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Abstract Detail

Systematics Section / ASPT

Willyard, Ann [1], Liston, Aaron [1], Cronn, RC [2].

What can we learn from a multi-locus nuclear phylogeny of the “hard” pines ( Pinus subgenus Pinus, Pinaceae)?

THE lack of species-level resolution in previous phylogenies of Pinus subgenus Pinus has been attributed to limited taxonomic sampling, homoplasy (morphological characters), intra-individual variation (nrITS), and slow divergence rates (chloroplast). Pinus species are long-lived, predominantly outcrossing trees with numerous reports of limited local natural hybridization and introgression. These characteristics are expected to contribute to large effective population sizes and long coalescence times for nuclear loci. Paternal chloroplast inheritance, long-distance pollen dispersal, and weakly developed mating barriers in Pinus have the potential to result in chloroplast genomes that track a different evolutionary history than most nuclear loci. Sectional divergences within subgenus Pinus have now been estimated to be quite young, and some higher taxa (subsections) may have radiated within a short time frame as recently as 13 million years ago. A recent nuclear phylogeny of Pinus subgenus Strobus identified significant allelic nonmonophyly (attributed to incomplete lineage sorting) in about one-third of the species, and we have increasing evidence for this phenomenon in Pinus subgenus Pinus as well. This study investigates the power of multiple nuclear loci (primarily intron sequences), each diverging at a faster rate than chloroplast loci, to reveal information about evolutionary relationships of recently diverged species. Three unlinked low-copy nuclear loci are being sequenced for two individuals from each of the ca. 77 species in subgenus Pinus. Traditional phylogenetic approaches are being compared to coalescent-based methods that utilize the among-locus variation between the gene genealogies to infer historical relationships in this well-studied but phylogenetically recalcitrant genus.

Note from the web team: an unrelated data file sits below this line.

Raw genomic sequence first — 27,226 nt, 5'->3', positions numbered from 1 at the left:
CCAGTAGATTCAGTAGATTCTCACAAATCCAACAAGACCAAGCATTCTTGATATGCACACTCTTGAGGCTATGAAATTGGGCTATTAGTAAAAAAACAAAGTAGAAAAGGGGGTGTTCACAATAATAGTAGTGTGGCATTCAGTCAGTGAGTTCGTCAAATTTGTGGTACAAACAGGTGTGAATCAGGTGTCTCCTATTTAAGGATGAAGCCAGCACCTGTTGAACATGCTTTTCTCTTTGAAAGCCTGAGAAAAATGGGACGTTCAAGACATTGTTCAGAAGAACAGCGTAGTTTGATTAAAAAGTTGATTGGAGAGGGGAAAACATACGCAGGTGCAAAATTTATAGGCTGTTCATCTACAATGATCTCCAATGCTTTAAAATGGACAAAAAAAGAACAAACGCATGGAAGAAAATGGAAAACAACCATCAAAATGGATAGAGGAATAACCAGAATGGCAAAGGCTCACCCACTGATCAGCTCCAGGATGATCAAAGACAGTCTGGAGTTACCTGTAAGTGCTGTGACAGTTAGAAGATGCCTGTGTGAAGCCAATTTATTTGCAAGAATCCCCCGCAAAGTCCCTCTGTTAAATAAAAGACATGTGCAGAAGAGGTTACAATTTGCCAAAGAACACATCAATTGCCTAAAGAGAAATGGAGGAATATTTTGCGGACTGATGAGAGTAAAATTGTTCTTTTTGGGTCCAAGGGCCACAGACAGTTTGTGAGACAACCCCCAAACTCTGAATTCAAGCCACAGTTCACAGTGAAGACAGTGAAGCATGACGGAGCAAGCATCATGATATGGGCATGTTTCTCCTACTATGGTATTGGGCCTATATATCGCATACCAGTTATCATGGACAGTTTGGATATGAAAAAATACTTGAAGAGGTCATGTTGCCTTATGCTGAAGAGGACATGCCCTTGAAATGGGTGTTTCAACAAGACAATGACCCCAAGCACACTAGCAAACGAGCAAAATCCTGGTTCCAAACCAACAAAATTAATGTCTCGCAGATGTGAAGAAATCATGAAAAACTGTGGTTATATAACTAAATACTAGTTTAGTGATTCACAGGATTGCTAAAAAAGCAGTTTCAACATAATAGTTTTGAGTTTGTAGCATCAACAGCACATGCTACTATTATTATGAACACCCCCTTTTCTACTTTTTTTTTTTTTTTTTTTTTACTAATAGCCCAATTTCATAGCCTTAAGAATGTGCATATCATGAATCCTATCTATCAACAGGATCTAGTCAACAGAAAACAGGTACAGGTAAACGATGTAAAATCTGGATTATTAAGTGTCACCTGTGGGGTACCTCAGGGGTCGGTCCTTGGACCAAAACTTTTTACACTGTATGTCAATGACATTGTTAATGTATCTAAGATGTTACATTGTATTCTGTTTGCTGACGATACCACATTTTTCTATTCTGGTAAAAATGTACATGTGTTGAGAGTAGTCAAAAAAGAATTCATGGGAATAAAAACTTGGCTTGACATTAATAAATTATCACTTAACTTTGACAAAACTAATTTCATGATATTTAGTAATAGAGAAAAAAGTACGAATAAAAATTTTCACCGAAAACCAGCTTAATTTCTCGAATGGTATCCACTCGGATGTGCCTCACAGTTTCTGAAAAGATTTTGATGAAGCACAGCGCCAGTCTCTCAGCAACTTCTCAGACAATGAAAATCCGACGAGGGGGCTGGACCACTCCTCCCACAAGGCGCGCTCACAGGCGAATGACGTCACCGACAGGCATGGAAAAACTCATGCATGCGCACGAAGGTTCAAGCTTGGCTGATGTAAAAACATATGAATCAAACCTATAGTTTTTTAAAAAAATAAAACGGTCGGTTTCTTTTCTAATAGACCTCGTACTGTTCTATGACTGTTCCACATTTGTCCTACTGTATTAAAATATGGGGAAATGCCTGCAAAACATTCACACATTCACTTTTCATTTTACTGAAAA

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1 - Oregon State University, Department of Botany & Plant Pathology, 2082 Cordley Hall, Corvallis, Oregon, 97331-2902, USA
2 - USDA Forest Service, Forest Genetics, Pacific Nothwest Research Station, 3200 SW Jefferson Way, Corvallis, Oregon, 97331, USA

low-copy nuclear.

Presentation Type: Oral Paper:Papers for Sections
Session: 31-5
Location: 144/Performing Arts Center
Date: Tuesday, August 1st, 2006
Time: 9:00 AM
Abstract ID:634

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